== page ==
The process of probating an estate is notorious for two main reasons: 1) taking several months up to several years to complete and 2) eating up a considerable chunk of the estate in the process. That being the case, one of the primary reasons that some people may choose to set up a living trust rather than a traditional Last Will & Testament is to avoid the probate process and all potential fees and wait times associated with it.
How a Living Trust Operates
Once signed, a living trust operates by housing a grantor’s assets for their benefit while they’re still alive, and distributing said assets to their designated beneficiaries after their passing via a successor trustee. Living trusts can be both revocable and irrevocable; the former can be changed at any point in the grantor’s life. The latter, while cannot be changed, provides ideal asset protection (as long as formed preemptively) since assets in a revocable trust cannot be accessed by creditors.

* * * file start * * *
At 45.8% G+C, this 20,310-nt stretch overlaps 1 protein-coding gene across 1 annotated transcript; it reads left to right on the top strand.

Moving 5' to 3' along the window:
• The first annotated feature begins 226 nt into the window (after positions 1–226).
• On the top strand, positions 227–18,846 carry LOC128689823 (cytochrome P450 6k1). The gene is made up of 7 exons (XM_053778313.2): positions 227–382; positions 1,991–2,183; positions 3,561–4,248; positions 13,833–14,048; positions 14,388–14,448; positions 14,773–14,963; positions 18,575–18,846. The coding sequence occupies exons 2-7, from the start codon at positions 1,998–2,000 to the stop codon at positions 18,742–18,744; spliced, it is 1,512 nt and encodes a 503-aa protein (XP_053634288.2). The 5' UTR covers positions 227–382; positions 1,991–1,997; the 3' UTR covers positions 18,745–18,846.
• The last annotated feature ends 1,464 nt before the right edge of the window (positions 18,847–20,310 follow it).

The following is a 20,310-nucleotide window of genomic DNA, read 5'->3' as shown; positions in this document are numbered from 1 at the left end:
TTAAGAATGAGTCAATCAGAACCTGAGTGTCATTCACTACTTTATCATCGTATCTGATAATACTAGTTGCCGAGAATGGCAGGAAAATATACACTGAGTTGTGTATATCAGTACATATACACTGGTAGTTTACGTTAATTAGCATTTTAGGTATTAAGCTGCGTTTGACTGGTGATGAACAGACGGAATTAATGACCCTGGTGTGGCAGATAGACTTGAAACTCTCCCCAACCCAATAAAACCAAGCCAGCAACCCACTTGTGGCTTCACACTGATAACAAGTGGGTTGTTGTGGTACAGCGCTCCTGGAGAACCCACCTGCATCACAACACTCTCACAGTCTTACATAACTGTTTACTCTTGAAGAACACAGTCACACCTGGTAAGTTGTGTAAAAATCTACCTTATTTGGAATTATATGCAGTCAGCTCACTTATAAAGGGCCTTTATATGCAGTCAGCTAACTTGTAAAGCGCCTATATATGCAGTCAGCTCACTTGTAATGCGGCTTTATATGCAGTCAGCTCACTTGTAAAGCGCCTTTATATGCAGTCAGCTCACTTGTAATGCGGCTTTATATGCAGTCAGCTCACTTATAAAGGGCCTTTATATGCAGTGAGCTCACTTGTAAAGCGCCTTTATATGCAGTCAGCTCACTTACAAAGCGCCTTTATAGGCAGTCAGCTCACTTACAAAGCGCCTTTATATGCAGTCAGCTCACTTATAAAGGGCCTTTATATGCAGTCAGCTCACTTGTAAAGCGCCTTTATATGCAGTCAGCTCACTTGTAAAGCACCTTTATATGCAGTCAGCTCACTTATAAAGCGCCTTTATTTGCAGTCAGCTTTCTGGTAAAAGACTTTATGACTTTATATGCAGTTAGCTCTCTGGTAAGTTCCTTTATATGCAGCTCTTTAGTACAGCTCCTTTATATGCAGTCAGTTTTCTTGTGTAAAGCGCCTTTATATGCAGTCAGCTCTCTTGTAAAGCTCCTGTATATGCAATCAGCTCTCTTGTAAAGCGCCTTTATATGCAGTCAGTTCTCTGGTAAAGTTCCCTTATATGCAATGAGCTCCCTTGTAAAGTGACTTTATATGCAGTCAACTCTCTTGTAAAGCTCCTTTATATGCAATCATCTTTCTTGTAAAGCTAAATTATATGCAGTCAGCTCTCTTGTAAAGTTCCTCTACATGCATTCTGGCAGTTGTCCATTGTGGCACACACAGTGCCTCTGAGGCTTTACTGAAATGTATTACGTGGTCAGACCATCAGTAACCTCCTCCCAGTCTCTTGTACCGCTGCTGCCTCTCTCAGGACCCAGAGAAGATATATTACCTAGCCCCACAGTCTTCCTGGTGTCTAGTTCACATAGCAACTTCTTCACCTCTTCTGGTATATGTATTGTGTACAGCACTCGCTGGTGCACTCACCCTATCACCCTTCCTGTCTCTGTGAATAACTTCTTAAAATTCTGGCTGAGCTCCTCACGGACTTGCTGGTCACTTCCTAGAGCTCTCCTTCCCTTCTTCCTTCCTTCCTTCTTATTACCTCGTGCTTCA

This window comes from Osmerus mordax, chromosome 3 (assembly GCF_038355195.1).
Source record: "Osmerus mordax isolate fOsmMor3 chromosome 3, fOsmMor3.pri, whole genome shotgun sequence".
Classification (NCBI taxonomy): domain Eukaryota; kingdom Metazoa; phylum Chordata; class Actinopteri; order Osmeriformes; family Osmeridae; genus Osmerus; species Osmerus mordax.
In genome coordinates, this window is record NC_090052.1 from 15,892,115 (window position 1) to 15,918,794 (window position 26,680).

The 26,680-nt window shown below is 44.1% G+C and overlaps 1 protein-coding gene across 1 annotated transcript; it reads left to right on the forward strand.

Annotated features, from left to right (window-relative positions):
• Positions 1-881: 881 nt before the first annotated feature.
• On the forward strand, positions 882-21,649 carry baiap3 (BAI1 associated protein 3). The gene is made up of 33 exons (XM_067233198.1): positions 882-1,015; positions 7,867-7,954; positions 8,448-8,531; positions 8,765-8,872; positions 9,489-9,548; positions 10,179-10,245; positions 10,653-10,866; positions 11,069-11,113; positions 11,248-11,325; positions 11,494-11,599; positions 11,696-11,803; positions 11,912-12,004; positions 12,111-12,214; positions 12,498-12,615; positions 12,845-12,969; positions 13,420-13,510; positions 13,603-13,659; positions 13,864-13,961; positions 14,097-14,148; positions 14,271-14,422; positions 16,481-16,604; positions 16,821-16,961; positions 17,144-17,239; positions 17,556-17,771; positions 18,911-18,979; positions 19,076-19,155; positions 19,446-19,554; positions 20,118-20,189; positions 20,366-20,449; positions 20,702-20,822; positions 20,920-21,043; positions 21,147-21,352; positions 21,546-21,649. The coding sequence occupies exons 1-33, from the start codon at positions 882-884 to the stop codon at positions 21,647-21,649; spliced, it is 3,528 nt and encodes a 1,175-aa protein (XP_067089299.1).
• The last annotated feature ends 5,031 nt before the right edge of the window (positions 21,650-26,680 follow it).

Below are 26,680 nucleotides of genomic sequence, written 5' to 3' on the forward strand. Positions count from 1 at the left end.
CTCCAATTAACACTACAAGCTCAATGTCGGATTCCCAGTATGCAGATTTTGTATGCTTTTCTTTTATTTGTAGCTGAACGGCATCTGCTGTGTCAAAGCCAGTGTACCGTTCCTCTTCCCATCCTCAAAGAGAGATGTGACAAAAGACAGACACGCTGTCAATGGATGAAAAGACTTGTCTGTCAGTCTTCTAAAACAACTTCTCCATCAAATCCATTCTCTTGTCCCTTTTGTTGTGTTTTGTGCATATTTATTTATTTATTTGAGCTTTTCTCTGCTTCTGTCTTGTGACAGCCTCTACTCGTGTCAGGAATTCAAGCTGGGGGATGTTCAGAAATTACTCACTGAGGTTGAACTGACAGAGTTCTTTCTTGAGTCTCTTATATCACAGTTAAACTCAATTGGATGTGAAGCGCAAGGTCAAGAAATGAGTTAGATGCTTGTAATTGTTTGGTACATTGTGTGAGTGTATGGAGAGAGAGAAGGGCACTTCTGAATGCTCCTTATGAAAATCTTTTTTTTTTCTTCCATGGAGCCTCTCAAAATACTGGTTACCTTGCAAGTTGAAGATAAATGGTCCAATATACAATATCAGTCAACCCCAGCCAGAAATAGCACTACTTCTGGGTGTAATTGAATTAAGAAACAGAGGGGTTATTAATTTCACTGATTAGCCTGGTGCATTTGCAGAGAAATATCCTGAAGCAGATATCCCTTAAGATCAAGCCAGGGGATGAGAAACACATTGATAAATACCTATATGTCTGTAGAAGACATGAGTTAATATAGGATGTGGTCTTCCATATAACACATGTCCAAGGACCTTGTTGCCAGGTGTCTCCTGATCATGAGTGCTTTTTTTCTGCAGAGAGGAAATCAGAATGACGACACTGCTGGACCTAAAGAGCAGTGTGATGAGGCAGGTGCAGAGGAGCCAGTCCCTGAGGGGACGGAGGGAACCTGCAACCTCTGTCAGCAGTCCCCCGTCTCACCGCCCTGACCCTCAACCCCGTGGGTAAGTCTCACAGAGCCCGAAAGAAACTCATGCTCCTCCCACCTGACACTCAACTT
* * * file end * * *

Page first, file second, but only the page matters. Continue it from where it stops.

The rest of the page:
How a Living Trust Avoids Probate
The reason that most assets in a will need to be probated is because after the testator’s death, they are still in his or her name and need to be identified and collected before they can be distributed to the appropriate heirs. Once the assets are placed into a living trust, however, they are no longer property of the grantor (but that of the trust) and will no longer need to be collected since they will automatically become property of the beneficiaries upon the grantor’s passing. The probate process becomes unnecessary since the appointed successor trustee will now be responsible for overseeing the transfer of the trust’s assets to the beneficiaries instead of the Surrogate’s Court.
When Probate May Be Required
Probate may still be required if you own any assets that were not transferred over to your living trust before your death. If you die intestate, or without a will, those assets will transfer to your closest heir as determined by your state’s intestate succession laws. A safety net for this kind of situation is known as a “pour-over will,” which allows for a decedent’s assets that were not already placed into a trust to be transferred to their living trust after their death.
All in all, if you want to avoid probate to save time and money, creating a living trust is definitely recommended. If you or a loved one are looking to create your own living trust, we advise consulting with a licensed estate planning attorney who can guide you through the process.